At £16.99 – and the most expensive book I’ve read this year – David Frayne’s Refusal of Work presents an enevitably ironic manifesto for freeing oneself from the grips of salaried work.
To note the irony is not to dismiss Frayne’s arguments, which are consistent and convincing, but to question Frayne’s convictions.
Frayne himself does not refuse work. He is “a lecturer and social researcher based at Cardiff University”. This is something we learn before even reading the introduction, in which Frayne rejects the “what do you do?” question, which he says uses employment as a label.
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Psychology Against “Work” Reading List
Edited by David Frayne, this is a series of essays, which offer “a powerful critique of contemporary discourse that portrays work paid employment as a moral imperative, essential for our health and well-being.”
Another book looking at modern-day work from a societal level. When did a job shift from something we do, to something we are?
If you want to get fired up a little, then this is a less-academic angle on the same topic.
One might assume that Frayne would tell us about his love of bird-watching, or some other hobby. But his About The Author goes on to outline his main work interests and promotes his Twitter account – a work-related Twitter account.
Frayne, I think it is fair to say, is not practising what he preaches in this book. He is sharing his observations of others.
Frayne’s life seems locked within the confines of his labour, and at £16.99 it can be assumed that the same is probably true of his readers. The enduring irony of this eight-chapter essay is highlighted effortlessly in the title of the final chapter: From Escapism to Autonomy.
Just as Frayne shows no inclination to remove himself from his career-driven world as an academic sociologist, his readers are more likely to reap from his book cherished moments of escapism than the autonomy that is being discussed.
I think it’s clear that I question Frayne’s authenticity in producing this extended manifesto. However, what he writes is captivating.
At the beginning of the book, Frayne sets out a provocation, asking the question: “might it be possible, in the future, for everybdy to work less and have more time for their own, autonomous self-development?”
Drawing on Marxist thinking, critical theorists, and the more contemporary work of Gorz (referenced on almost every other page) and Weeks, Frayne takes three chapters to discuss the theoretical framework of capitalist labour, the “work ethic” and the all-encompassing control it has on our lives – including such times as are considered “free” time.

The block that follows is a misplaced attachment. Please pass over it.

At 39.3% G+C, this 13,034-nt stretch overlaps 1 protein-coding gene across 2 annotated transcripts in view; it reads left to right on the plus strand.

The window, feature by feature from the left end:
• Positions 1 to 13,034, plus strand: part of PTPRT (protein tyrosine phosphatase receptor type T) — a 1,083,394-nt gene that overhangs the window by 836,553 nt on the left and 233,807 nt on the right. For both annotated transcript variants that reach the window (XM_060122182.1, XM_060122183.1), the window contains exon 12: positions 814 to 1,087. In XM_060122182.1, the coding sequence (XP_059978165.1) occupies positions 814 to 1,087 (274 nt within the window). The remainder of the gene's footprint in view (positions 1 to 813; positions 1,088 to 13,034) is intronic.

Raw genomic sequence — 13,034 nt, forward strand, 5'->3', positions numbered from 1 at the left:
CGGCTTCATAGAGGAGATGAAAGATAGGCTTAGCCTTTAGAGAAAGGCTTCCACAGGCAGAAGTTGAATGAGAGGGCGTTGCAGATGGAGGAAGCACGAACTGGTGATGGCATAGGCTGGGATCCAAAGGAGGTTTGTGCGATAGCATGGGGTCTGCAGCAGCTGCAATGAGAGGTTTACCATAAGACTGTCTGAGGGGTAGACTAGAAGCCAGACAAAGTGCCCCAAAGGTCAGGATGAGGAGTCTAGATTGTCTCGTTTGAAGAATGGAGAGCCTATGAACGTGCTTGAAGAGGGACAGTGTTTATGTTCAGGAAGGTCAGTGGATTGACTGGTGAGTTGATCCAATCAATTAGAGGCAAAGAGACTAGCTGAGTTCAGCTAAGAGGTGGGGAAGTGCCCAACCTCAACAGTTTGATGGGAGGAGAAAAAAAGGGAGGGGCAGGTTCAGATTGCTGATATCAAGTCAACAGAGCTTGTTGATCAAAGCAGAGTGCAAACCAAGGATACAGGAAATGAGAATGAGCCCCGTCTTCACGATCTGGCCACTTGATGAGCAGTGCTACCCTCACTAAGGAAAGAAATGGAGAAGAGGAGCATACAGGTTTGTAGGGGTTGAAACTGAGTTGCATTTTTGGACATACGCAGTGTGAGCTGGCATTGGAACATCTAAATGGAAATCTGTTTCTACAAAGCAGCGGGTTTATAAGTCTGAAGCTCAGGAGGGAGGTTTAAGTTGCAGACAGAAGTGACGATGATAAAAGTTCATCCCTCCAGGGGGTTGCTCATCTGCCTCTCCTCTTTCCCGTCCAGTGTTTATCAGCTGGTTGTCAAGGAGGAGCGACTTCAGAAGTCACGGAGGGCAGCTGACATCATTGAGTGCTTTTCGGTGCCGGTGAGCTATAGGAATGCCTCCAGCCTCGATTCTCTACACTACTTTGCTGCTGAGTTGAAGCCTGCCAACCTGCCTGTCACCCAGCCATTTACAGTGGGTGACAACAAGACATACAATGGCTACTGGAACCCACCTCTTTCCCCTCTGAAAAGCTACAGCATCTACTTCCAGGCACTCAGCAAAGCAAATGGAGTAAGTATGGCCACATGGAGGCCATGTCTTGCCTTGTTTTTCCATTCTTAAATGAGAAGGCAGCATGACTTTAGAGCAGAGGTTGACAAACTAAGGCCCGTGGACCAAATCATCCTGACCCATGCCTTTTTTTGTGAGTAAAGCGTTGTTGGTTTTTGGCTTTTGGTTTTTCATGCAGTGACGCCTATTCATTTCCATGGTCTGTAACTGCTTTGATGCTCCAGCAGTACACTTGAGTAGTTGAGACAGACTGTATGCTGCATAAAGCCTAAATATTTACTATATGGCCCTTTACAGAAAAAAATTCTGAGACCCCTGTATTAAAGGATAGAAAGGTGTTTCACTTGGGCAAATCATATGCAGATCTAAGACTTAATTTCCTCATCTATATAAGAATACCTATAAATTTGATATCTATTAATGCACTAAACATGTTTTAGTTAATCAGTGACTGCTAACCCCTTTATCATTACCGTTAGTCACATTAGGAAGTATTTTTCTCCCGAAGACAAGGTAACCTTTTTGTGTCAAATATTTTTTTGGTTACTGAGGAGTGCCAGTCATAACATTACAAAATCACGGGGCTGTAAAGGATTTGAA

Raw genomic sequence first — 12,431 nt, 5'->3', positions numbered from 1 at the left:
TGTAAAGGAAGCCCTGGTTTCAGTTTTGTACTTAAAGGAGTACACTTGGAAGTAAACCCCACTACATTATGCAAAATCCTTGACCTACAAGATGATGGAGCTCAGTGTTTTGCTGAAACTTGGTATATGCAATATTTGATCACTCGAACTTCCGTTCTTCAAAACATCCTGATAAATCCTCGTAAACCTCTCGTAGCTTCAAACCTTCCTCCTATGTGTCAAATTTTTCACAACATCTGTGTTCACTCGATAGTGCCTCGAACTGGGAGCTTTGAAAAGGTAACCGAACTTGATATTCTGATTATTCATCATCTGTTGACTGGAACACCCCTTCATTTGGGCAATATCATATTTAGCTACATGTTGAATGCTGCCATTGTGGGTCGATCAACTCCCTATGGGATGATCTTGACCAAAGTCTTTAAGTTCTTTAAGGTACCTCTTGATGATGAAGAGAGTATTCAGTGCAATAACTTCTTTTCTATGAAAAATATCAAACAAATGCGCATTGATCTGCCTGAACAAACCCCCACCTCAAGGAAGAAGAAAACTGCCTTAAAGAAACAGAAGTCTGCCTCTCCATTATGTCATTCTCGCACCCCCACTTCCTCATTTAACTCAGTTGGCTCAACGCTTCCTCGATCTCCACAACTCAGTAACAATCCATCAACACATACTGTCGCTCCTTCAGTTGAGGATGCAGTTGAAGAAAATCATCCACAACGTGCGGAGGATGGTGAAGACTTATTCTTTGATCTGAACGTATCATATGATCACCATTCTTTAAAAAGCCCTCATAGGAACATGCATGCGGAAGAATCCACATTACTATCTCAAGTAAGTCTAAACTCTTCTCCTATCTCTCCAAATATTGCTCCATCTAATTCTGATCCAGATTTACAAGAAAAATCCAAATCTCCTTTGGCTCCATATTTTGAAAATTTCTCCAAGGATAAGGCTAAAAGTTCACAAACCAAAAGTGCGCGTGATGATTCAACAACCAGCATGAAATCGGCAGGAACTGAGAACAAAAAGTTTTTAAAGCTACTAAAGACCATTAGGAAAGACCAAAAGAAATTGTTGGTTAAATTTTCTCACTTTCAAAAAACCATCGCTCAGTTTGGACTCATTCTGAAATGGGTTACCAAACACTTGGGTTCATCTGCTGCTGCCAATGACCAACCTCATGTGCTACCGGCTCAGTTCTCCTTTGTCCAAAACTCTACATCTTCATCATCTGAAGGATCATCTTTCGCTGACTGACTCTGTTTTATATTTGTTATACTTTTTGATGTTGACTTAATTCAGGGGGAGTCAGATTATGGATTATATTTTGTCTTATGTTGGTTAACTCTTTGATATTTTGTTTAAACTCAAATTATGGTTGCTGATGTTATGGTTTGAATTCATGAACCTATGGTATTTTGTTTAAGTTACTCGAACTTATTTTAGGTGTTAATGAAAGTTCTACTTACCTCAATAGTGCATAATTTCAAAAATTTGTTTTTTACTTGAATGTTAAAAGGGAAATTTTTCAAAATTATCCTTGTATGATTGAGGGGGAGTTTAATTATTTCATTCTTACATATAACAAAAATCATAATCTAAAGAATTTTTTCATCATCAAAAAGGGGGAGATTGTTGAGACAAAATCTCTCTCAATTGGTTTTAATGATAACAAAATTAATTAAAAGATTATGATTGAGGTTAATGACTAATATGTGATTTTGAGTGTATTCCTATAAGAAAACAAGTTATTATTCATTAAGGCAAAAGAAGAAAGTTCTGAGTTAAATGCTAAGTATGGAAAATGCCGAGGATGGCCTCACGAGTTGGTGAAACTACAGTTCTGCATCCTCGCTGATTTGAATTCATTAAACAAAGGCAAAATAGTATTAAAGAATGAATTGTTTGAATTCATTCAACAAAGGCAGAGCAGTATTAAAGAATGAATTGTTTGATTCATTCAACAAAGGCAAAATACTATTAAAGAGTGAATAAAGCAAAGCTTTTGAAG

In a particularly memorable example, Frayne highlights Weber’s rejection of “hobbies”, stating instead that he takes such activities extremely seriously and will not have them belittled or trivialised by a consumerist, capitalist society.
Chapters five to seven concern Frayne’s own interview-based research about individuals and couples who are resisting work for a variety of reasons: ideology, medical, disillusion, family.
These chapters neatly tie Frayne’s case studies with previous research and theory: re-enter Gorz… and rather than chronologically follow each case study, quotes are used to add flesh to arguments about breaking free from the world of work, the pleasures gained by resistance to work, and – ultimately – the pains, tentions and worries associated with removing oneself from work.
Frayne’s conclusion openly states the limitations of resisting work on an individual level and calls on a greater interest in “the work dogma” at a societal level.
In his closing pages, Frayne outlines four key points that read as a Marxist-inspired manifesto, ultimately calling for a “future where a sense of social solidarity and purpose are achieved through anything other than commodity relations”.
It just remains a tad ironic that Frayne had to publish this book – in addition to articles and chapters elsewhere – in order to satisfy the University of Cardiff’s powers-that-be, and ensure he has a job to return to.